Close sites icon close
Search form

Search for the country site.

Country profile

Country website

Sharing knowledge to help fellow refugees: a volunteer's story in Ecuador

Sharing knowledge to help fellow refugees: a volunteer's story in Ecuador

Thanks to a programme of scholarships funded by the German government and managed by UNHCR, Colombian refugees in Ecuador are receiving a university education.
3 May 2006
Diocelina, a DAFI scholarship recipient, shares her knowledge of computers with fellow Colombian refugees and local people alike in Ecuador.

LAGO AGRIO, Ecuador, 3 May (UNHCR) - Diocelina spends most of her days running from one place to another in Lago Agrio, the small Ecuadorian town where she sought refuge three years ago. As well as being the mother of a small child, the 25-year-old Colombian is one of 24 refugees in Ecuador to have received a scholarship from the Albert Einstein German Academic Refugee Initiative Fund (DAFI). For the past 18 months, she has been studying at the local university for a diploma in Information Technology, and this past month she has been busier than usual with homework and preparing for her exams.

The DAFI Scholarships Programme is a worldwide initiative to give refugees the chance of pursuing tertiary education in their country of asylum. It is funded by the German government and managed by UNHCR. The programme aims to promote self-sufficiency among refugees by boosting their chances of employment. It also seeks to encourage refugee girls and women to continue with their education. Every year, an average of some 1,000 refugees worldwide receive a DAFI scholarship, and Ecuador has the largest number of beneficiaries in Latin America.

"In Ecuador, I have found peace and the chance to move on with my life," says Diocelina, who comes from Putumayo, a Colombian department with a high level of violence linked to the country's internal armed conflict. "The scholarship has given me opportunities and hopes for the future I could not have dreamt of before."

Even though her studies have kept her very busy, Diocelina felt the need to share some of her knowledge with other people. When she heard that UNHCR needed a volunteer teacher to provide basic computer training to a group of Colombian refugees and local Ecuadorians, she did not hesitate to take on the challenge.

"I started by teaching them the basics," she says, "how to turn on a computer, how to use the word-processing and data-processing programmes. After that, we moved on and started working on writing letters, invoices and other documents they use in their daily life."

To reach that level is a remarkable achievement for her nine students, who only recently completed an adult literacy course run by a UNHCR partner agency, HIAS (the Hebrew Immigrant Aid Society).

"Learning how to read and write at my age has been like a miracle," says Jorge, a man in his thirties. "I used to be so ashamed of not being able to help my children with their homework and to depend on them for paperwork and that sort of thing."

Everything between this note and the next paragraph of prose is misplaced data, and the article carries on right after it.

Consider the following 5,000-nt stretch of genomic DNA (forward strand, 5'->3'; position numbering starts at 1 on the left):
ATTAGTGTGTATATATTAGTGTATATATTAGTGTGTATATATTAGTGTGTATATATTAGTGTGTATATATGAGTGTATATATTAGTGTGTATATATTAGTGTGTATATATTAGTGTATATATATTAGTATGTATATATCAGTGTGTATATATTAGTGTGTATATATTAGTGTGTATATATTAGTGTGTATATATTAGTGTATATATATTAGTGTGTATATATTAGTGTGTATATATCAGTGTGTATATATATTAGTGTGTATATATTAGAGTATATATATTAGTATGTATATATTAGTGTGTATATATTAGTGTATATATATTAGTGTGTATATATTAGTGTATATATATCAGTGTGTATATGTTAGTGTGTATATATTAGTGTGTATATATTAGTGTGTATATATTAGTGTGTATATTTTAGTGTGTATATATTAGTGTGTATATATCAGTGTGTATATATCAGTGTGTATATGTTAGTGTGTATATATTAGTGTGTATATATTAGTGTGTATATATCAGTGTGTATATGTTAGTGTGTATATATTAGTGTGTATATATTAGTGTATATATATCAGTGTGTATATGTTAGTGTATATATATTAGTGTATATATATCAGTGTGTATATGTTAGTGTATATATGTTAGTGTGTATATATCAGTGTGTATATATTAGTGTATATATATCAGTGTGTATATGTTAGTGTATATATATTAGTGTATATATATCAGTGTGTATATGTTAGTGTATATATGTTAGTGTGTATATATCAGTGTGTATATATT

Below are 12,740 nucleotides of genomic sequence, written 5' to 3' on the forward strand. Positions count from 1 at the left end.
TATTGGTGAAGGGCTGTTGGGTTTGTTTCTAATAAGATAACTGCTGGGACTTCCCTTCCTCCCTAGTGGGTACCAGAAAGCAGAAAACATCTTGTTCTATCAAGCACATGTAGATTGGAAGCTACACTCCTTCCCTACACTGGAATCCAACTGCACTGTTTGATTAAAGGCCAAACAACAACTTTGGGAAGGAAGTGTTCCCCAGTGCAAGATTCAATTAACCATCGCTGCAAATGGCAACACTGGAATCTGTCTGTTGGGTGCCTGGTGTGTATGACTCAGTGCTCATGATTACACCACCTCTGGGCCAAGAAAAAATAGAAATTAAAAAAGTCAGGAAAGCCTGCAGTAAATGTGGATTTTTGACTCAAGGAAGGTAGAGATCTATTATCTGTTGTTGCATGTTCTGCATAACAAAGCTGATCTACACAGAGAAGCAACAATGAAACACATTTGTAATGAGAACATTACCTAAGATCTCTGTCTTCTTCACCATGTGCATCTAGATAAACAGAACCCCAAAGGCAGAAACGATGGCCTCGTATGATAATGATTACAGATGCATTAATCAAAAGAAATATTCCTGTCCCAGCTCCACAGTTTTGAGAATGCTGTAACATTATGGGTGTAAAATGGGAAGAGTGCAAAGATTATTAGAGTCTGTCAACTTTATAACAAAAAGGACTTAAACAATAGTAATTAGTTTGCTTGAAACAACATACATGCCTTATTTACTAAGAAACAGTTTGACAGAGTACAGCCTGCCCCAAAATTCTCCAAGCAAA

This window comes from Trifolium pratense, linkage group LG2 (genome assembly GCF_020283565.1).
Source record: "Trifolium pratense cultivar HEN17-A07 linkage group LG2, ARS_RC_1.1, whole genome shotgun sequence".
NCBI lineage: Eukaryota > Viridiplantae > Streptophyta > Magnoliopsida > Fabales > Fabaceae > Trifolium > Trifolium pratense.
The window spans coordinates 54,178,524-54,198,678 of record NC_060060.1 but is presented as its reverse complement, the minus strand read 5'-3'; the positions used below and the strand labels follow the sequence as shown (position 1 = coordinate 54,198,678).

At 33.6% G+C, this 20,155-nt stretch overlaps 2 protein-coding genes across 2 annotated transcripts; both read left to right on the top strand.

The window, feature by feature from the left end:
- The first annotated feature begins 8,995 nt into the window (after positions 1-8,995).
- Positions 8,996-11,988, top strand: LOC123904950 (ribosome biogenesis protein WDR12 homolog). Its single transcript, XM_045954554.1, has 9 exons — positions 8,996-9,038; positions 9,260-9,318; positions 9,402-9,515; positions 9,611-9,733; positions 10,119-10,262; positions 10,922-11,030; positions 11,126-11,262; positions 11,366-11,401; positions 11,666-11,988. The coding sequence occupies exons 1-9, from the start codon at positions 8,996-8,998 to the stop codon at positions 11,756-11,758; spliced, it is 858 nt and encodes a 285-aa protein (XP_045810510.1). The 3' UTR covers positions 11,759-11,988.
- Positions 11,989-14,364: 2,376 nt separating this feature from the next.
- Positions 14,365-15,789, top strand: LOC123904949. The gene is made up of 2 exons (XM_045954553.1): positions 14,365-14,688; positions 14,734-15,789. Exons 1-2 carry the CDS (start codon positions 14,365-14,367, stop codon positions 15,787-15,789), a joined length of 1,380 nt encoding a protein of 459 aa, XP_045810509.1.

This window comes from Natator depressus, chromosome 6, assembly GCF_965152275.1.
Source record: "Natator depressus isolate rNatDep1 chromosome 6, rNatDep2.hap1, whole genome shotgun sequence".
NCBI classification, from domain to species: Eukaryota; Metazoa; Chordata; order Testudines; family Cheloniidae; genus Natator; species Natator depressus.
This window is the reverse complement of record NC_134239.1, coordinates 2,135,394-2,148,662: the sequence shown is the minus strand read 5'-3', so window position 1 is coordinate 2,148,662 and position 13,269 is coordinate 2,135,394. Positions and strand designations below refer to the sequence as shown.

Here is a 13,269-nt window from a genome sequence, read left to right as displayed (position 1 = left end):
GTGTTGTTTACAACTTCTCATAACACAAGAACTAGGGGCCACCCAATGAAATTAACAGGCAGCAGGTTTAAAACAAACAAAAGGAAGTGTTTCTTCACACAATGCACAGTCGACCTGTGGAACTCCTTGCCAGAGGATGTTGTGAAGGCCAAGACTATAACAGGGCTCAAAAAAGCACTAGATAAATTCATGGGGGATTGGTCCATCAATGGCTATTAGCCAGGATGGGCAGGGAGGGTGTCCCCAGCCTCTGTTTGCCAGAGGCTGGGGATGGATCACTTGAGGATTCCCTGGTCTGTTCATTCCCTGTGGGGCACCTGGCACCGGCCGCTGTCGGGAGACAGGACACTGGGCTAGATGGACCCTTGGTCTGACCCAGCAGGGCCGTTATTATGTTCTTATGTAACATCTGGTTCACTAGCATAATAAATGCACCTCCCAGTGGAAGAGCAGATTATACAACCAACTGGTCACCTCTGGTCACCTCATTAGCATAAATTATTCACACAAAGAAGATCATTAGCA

Jorge, and everyone else who completed the literacy course, has now received a diploma recognised by the Ministry of Education. Jorge himself is not a refugee but a local Ecuadorian - many of the programmes UNHCR funds in Lago Agrio, a frontier town with a large Colombian population, benefit both the local population and refugees.

"Ecuador's northern region is one of the poorest and least-developed in the country," says Angel Granja, UNHCR's Programme Assistant in Ecuador, "and is home to many Colombians who are of concern to UNHCR. In such a context, our projects seek to strengthen the receiving community as well as the refugee population, and we also find that joint projects help to generate an atmosphere of trust between Colombians and Ecuadorians and to promote better integration of refugees in the local population."

Álvaro is one of the Colombian refugees attending Diocelina's computer training. He is working on a Microsoft Word document that details the services he provides - plumbing, electrical repairs, masonry - as well as his contact information. Before, he explains, he had to go to an Internet Café to do this and it cost him money, especially as he did not know how to use the computer properly. Álvaro arrived in Ecuador five years ago and has been doing building work and whatever occasional jobs he can find to support his family of eight children.

"As a matter of fact," he corrects himself after a while, "my wife and I have nine children. But one of them disappeared in Colombia just before we left. Since then, we have not heard from him."

Like all the students, Álvaro is thankful to Diocelina and admires her for volunteering her time, but she says the experience has been a very enriching one for her too.

"Sharing what I have learnt has helped me to deepen my knowledge, because it forces me to review every aspect of the computer programmes. It is also good training for me because I would like to become a teacher, maybe a university teacher one day. First, I want to apply my skills in an enterprise and then hopefully go back to university."

Like Diocelina, the other 23 DAFI scholars scattered in Ecuador - mainly in Quito, Ibarra and Lago Agrio - carry out other volunteer activities under HIAS supervision to help refugees and the communities in which they live.

"Last year, they were instrumental in organising World Refugee Day events and raising awareness about refugee issues in the population," says Graciela Muñoz, who works for HIAS in Lago Agrio. "This year, they are also planning activities for the same occasion. Sharing with others is part of the spirit of the DAFI programme."

By Xavier Orellana in Lago Agrio, Ecuador